A hundred kilometers away from the city of La Rioja, Argentina — and a thousand away from the capital Buenos Aires — lies the Los Colorados provincial reserve, which holds a Martian landscape filled with red soil and orange canyons.
In this area, the Solar54 project will carry out a series of studies and tests of the different variables that will determine the human colonization of Mars. It seeks to recreate the environment of Mars so that space agencies from all around the globe can run tests and train their crews for future missions to the red planet.
The site is made up of six domes: three for accommodation, cooking, and crew recreation, one for plant production in a hydroponic system, one for Cubesats satellites, and a central dome that will be used as a general laboratory and ground station for satellite communication.
The initiative was recently presented at Satellite DC — a huge international aerospace industry fair that takes place in Washington D.C. — by an Argentinian delegation. The Minister of Development, Matías Kulfas, and the Minister of Science, Technology and Innovation Daniel Filmus were there along with the Argentinian Ambassador to the United States, Jorge Argüello.
The project is being funded and carried out by the government of La Rioja and FANIoT, a company that develops IoT technology, virtual reality environments, and sustainable mobility.
Their Innovation Director, Ayelen Ebene, said in talks with Télam that “La Rioja province has a historical link to the aeroespace industry and Solar54 intends to revitalize this sector of the economy and reposition the country as a provider of aerospace-related products and services.”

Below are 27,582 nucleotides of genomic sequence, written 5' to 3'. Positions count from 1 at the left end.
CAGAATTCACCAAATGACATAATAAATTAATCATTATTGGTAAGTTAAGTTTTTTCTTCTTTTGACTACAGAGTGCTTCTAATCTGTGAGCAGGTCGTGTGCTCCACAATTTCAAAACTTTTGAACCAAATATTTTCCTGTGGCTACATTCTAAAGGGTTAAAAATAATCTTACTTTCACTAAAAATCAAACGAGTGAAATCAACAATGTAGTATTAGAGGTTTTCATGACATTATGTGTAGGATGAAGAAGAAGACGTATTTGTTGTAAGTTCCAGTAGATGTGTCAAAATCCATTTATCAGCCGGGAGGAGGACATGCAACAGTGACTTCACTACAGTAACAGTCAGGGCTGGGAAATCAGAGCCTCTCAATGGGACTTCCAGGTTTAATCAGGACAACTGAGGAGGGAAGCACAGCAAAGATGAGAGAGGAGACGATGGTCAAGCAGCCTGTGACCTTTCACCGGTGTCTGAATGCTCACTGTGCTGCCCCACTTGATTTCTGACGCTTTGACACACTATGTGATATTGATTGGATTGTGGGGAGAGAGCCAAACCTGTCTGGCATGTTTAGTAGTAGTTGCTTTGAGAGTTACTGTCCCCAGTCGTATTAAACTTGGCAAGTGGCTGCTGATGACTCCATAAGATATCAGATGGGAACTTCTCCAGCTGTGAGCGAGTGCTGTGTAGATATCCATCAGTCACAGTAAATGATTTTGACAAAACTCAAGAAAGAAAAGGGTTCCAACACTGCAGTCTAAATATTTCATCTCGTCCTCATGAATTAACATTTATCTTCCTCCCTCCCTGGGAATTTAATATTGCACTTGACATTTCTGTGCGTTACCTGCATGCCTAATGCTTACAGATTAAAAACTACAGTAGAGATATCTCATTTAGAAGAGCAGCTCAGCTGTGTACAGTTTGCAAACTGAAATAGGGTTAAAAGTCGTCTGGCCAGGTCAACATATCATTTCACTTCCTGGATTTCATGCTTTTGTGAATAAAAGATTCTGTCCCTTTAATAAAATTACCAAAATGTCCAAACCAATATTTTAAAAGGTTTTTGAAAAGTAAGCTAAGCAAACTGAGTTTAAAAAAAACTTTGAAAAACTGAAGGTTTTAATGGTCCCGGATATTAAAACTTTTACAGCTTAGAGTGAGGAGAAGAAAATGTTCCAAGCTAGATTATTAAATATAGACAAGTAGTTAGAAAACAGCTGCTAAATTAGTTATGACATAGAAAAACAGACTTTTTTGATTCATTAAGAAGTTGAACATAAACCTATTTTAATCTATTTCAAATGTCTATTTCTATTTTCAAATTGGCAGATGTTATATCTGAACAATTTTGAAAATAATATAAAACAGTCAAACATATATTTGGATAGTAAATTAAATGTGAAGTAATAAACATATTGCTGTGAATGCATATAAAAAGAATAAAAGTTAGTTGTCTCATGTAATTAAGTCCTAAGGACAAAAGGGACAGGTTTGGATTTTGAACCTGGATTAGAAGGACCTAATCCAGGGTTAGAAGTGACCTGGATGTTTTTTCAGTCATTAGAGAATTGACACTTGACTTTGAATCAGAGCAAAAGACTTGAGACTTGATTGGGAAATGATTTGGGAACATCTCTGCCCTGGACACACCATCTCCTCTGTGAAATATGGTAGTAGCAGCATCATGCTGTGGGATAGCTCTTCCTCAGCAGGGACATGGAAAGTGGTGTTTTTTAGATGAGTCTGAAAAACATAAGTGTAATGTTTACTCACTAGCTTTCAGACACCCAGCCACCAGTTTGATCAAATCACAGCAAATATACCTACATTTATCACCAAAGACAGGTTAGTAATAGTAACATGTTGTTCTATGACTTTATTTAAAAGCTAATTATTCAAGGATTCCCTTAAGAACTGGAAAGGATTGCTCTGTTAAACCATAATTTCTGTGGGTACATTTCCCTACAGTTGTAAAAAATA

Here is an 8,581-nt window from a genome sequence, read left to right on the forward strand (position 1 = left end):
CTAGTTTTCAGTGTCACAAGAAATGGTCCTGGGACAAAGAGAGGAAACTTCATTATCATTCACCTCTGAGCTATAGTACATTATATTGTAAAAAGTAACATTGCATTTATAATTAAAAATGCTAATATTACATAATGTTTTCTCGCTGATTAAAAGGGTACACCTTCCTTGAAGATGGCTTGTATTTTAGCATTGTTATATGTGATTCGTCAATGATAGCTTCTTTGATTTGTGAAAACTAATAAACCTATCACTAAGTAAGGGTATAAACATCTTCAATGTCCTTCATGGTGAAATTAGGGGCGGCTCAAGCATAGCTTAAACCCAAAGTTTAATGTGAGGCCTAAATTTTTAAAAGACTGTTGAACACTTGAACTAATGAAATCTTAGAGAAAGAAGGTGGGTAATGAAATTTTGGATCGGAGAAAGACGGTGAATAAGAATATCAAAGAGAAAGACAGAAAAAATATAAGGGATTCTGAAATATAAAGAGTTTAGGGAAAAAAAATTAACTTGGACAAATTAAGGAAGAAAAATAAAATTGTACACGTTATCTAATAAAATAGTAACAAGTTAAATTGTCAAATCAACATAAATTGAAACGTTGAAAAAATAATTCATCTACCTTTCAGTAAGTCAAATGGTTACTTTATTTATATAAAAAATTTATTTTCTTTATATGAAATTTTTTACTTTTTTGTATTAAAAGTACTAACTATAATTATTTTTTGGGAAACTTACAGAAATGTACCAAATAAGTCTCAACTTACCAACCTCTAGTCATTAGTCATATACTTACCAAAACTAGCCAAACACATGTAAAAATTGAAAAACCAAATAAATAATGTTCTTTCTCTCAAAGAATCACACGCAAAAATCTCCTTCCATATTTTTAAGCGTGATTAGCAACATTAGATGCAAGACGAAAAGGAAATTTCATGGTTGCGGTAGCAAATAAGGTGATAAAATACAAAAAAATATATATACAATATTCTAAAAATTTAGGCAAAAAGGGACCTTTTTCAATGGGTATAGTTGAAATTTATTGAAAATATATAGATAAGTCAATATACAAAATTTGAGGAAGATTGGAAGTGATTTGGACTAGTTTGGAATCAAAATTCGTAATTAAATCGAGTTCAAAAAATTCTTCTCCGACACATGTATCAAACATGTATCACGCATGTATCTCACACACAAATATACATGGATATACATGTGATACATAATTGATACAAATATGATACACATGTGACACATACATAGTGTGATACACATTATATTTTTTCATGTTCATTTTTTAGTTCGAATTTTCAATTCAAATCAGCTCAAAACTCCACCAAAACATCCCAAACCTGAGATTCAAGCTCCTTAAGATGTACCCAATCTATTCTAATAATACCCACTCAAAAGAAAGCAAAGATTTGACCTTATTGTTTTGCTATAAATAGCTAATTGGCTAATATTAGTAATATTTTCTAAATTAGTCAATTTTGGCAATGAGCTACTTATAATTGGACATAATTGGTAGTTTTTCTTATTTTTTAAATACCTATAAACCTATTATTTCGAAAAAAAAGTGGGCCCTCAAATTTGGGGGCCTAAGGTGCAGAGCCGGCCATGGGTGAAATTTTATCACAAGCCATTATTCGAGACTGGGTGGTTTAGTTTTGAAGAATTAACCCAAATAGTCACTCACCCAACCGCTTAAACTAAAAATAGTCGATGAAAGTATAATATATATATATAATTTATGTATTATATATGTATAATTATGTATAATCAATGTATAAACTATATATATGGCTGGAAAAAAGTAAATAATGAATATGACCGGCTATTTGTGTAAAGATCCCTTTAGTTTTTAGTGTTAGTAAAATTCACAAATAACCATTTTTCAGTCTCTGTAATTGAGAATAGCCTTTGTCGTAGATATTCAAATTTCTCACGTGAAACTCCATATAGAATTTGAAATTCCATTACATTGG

Space-related research in Argentina dates back to the early 1960s, according to the Space Generation Advisory Council, and La Rioja was used as a testing site to launch one and two-stage rockets which were designed through a partnership with the Argentine Institute of Aeronautics and Space Research and the National Commission for Space Research.
According to Solar54’s website, the Los Colorados provincial reserve is “the most similar place to Mars on Earth” and it states that “the project has as inspiration other locations around the globe where these simulations are being carried out with scientific, educational and tourism objectives.”
One of the most important aspects of the project is that its system is planned to be carbon neutral and fully powered by solar panels. It contemplates a replicable and modular structure made of triangular bricks of hard ceramic for easy transportation, assembly, and installation.